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The Home Front
The rocky 2022 mortgage market roller coaster continues its wild ride as prospective home buyers hang on for dear life and worry about the Grinch stealing their holiday cheer.

27-Nov-22 – Freddie Mac’s Primary Mortgage Market Survey reported on November 17 that benchmark 30-year fixed-rate home loans fell to a nationwide average of 6.61 percent, down from the year’s high of 7.08 percent a week earlier. A year ago, 30-year fixed mortgages averaged a bargain-rate 3.1 percent.

Freddie Mac

“Mortgage rates tumbled due to incoming data that suggests inflation may have peaked,” said Sam Khater, Freddie Mac’s chief economist. “While the decline in mortgage rates is welcome news, there is still a long road ahead for the housing market.”

Inflation remains elevated, but Khater predicted that “the Federal Reserve is likely to keep interest rates high, and consumers will continue to feel the impact.”

Fifteen-year-fixed rate mortgages averaged 5.98 percent on November 17, down from 6.38 percent a week earlier. A year ago, 15-year fixed loans averaged 2.39 percent.

The Freddie Mac survey is focused on conventional, conforming, fully amortizing home purchase loans for borrowers who put 20 percent down and have excellent credit.

Over the past 50 years, Freddie Mac has closely reported the movement of home loan interest rates. However, in 2022 the mortgage market has been so wild and volatile, that Khater said going forward, new and more detailed information is needed to monitor real-time interest rates more closely to improve the collection, quality, and diversity of data used.

“Instead of just surveying lenders, our weekly survey results are now based on thousands of loan applications from across the country that are submitted to Freddie Mac when a borrower applies for a mortgage,” Khater (right) explained.

Sam Khater

Dim light at the end of the mortgage rate tunnel

With interest rates roughly doubling from their lows in early 2022, experts say it’s a fair assumption that the cost of financing a home won’t be coming down this year.

But what is the long-range outlook for mortgage rates in 2023? Is there any light at the end of this dark tunnel? At least one forecaster says no.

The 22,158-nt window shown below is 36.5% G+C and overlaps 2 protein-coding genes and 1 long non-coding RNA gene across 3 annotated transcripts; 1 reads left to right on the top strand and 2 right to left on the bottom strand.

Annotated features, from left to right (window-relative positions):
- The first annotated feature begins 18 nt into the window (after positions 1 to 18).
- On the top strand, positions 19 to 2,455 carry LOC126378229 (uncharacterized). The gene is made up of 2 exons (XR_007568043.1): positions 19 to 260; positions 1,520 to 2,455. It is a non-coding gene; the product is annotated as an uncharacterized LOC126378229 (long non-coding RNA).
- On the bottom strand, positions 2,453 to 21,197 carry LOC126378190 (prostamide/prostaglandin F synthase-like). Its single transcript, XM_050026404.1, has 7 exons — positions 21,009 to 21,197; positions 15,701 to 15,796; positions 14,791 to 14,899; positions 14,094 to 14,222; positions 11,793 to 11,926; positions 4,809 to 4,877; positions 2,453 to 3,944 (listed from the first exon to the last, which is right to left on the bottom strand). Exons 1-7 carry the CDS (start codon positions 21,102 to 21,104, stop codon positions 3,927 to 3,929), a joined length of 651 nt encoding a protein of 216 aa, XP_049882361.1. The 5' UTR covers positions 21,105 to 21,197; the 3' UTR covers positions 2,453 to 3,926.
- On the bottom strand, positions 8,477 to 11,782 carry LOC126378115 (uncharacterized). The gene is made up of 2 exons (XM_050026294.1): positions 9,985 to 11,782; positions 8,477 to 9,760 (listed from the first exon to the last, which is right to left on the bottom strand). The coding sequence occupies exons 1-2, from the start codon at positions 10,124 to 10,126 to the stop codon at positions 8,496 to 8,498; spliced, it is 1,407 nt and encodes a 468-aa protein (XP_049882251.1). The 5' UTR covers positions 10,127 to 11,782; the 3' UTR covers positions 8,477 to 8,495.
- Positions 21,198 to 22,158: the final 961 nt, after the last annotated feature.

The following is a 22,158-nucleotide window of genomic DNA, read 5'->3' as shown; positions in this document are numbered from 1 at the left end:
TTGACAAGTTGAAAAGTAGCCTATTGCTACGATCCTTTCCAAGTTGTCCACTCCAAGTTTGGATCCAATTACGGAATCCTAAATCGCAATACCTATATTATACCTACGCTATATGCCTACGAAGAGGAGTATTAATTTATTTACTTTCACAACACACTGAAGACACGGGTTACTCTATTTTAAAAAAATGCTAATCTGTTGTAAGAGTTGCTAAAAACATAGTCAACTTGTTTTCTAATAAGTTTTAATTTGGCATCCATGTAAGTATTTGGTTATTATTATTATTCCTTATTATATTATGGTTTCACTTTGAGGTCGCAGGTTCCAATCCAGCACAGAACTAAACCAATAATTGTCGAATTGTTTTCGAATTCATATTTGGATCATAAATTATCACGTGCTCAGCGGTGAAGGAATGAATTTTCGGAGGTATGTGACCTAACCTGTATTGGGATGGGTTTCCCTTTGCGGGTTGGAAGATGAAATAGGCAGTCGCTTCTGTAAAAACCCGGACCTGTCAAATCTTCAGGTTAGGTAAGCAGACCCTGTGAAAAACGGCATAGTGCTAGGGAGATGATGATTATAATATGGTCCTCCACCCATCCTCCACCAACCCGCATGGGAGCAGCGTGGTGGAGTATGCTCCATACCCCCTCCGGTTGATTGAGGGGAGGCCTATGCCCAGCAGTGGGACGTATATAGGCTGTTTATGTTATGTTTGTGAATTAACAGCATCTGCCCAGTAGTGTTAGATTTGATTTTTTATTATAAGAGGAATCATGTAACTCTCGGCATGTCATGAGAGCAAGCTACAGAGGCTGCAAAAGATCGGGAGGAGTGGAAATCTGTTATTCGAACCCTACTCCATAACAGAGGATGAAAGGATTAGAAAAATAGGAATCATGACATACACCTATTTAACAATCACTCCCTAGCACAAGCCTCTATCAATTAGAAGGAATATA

Dennis Shirshikov

“Continued inflation, overall higher interest rates, a potential recession, and geopolitical tensions will force 30-year and 15-year mortgage rates up throughout 2023 and will bring the two rates closer together as short-term risks rise,” cautions Dennis Shirshikov (left), a strategist at Awning.com and a professor of economics and finance at City University of New York.

In 2023, the gloomy analyst foresees the 30-year and 15-year mortgage rates averaging 8.75 percent and 8.25 percent, respectively.

However, Rick Sharga, Executive Vice President of Market Intelligence for ATTOM Data Solutions, which analyzes real estate and property data, is more hopeful. He forecasts 30-year rates peaking at about 8 percent, while 15-year rates rise to 7.25 percent in early 2023. Then, he sees rates gradually coming down over the course of the year to a range of 6 percent and 5.25 percent, respectively.

“This is entirely dependent on the Federal Reserve’s ability to get inflation under control and ease up on its aggressive rate increases,” said Sharga (right).

Rick Sharga

Meanwhile, Nadia Evangelou, Senior Economist & Director of Forecasting for the National Association of REALTORS, envisions three different rate scenarios possibly occurring next year:

1 If inflation continues to remain high, the Fed will be forced to raise interest rates repeatedly. That means 30-year mortgage rates will keep climbing, possibly near 8.5 percent.

2 If the consumer price index responds more to the Fed’s rate hikes, and there is a gradual deceleration of inflation, 30-year home-loan rates could stabilize in the 7 to 7.5 percent range for 2023.

3 If the Fed raises rates repeatedly to curb inflation and the economy falls into a recession, 30-year mortgage rates likely could plummet to 5 percent.

Bargain-hunter specials

As of November 17, Chicago-area borrowers who move quickly still have a faint chance to lock in the following below-market rates, reports RateSeeker.com.

• First Savings Bank of Hegewisch was quoting 6.217 percent on 30-year conventional loans and 5.550 percent on 15-year mortgages with a 20 percent down payment and a $615 loan fee.

• Mutual of Omaha was quoting 6.699 percent on 30-year conventional loans with a 20 percent down payment and 6.125 percent on 15-year mortgages with a 20 percent down payment. Borrowers also must pay a $850 loan fee. The lender also is offering 30-year Federal Housing Administration-insured mortgages at 5.875 percent with a low 3.5 percent down payment, and Veterans Administration-guaranteed loans at 5.875 percent with no down payment.